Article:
By Mel de Jager and Patrick Lafrance
Canada’s coastlines are at risk due to the impacts of climate change. Rising sea levels threaten coastal communities, putting low-lying areas at risk of being underwater in the decades to come.
Beyond the community impact, there is another important climate change impact that must be addressed when discussing how to protect these coastal areas: Canada’s blue carbon resources.
The Intergovernmental Panel on Climate Change defines Blue Carbon as “… the carbon captured by living organisms in coastal (e.g., mangroves, salt marshes, seagrasses) and marine ecosystems, and stored in biomass and sediments.” Oceans circulate approximately 83% of global carbon, and approximately 50% of the global carbon is stored in ocean sediment. But the primary conversation around blue carbon focuses on coastal lands, which countries like Canada can directly impact.
According to the National Ocean Service in the United States: “Current studies suggest that mangroves and coastal wetlands annually sequester carbon at a rate ten times greater than mature tropical forests. They also store three to five times more carbon per equivalent area than tropical forests.”
These are vital carbon sinks that must be protected along our global coastlines.
Blue Carbon in Canada
The primary blue carbon resources found along Canadian shorelines are seagrasses and tidal marshes.
At the global scale, tidal marshes are being lost at a rate of 1-2% annually. In Canada, the Bay of Fundy salt marshes has seen a loss of 80%, primarily as a result of development, including the construction of dikes. Dikes have been constructed in the region since the 17th century, when early Canadian settlers used them to transform the salt marshes into agricultural land.
Seagrass beds are coastal areas where a variety of seagrasses – submerged, deep-rooted flowering plants – grow. They are one of the most at-risk ecosystems globally, with an increasing loss rate that is currently about 1.5% annually, amounting to nearly 30% of global coverage. In Canada, seagrass beds can be found on all three ocean coastlines (Pacific, Atlantic, and Arctic).
Protecting blue carbon resources ensures that they can continue to sequester and store carbon, and continue to provide various other benefits. Damaging or destroying blue carbon resources not only reduces total carbon sequestration capacity, but also releases the embodied carbon, which can constitute millennia of captured carbon. Current losses of blue carbon ecosystems cause emissions of up to 0.15-1.02 billion tonnes of CO2 annually.
The Blue Caron Initiative, a global program that is “working to mitigate climate change through the restoration and sustainable use of coastal and marine ecosystems,” states that climate change impacts, and man-made activities, are causing harm to both tidal marsh and seagrass volumes. “While both marshes and seagrasses help mitigate climate change impacts, they are also susceptible to its effects. Tidal marshes are most threatened by the rising sea levels associated with global warming, while seagrasses are threatened by the more extreme waves and storms as well as increasing water temperatures. Marshes are severely impacted by costal developments and agriculture, both of which require the marshes to be drained. Seagrasses are impacted by activities that reduce the light levels they receive. These activities include deforestation, dredging, algae growth from fertilizers and pollution, boating, and disturbances of sediment from agriculture and land development.”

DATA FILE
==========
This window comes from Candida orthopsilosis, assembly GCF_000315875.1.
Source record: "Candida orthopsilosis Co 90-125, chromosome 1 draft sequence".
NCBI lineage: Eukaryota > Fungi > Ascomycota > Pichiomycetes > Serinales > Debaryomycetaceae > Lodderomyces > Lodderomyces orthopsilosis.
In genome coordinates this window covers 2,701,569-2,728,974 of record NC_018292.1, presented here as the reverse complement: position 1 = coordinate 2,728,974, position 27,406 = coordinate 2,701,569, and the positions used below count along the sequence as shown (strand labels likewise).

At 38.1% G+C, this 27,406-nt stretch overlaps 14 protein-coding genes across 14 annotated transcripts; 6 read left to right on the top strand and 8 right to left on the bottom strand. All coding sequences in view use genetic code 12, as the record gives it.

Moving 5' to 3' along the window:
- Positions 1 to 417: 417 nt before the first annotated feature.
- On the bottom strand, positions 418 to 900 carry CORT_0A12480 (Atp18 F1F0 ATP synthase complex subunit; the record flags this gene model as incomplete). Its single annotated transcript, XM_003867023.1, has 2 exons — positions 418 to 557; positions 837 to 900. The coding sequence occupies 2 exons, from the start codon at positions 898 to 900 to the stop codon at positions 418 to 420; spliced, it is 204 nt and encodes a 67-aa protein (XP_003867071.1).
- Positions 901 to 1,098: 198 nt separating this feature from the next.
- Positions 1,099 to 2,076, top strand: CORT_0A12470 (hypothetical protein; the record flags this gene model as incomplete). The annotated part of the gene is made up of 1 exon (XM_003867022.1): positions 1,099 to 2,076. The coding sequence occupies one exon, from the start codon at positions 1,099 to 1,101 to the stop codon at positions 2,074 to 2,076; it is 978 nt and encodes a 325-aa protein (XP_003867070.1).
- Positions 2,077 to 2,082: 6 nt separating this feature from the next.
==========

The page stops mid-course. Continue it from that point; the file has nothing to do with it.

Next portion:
Because of these current and historic activities, our blue carbon resources in Canada continue to deteriorate at an alarming rate.
Shoring up these resources, to ensure that they continue to thrive as valuable carbon sinks, is an increasing priority. And some action has already been taken.
In the lower mainland area of British Columbia, sediment is being added to existing marshes to raise their elevation, minimizing the impact of rising sea levels. We are also starting to see legislation passed in some coastal areas focused on protecting the existing seagrass and marsh areas.
But there is more work that is needed. Further legislation focused on not just protection, but restoration, is needed to regenerate these areas. An improved understanding of the numerous benefits of Canada’s blue carbon resources, and the value of investing in them, is also necessary to ensure that further damage does not occur. Without proper knowledge of the importance of blue carbon, development will continue to damage these precious resources.
There is much work still to be done. However, we can work together to protect Canada’s blue carbon resources, and work to restore them to their original prominence along Canada’s coastlines.
If you are a landowner, developer or municipality that is interested in learning more about how we can help protect our blue carbon resources, please visit: https://www.wsp.com/en-CA/services/biodiversity-conservation
Mel de Jager is WSP Canada’s Vice-President for Climate Change, Resilience and Sustainability. She can be reached at: Mel.DeJager@wsp.com
Patrick Lafrance is WSP Canada’s National Vice-President for Ecology and ESIA. He can be reached at: email@example.com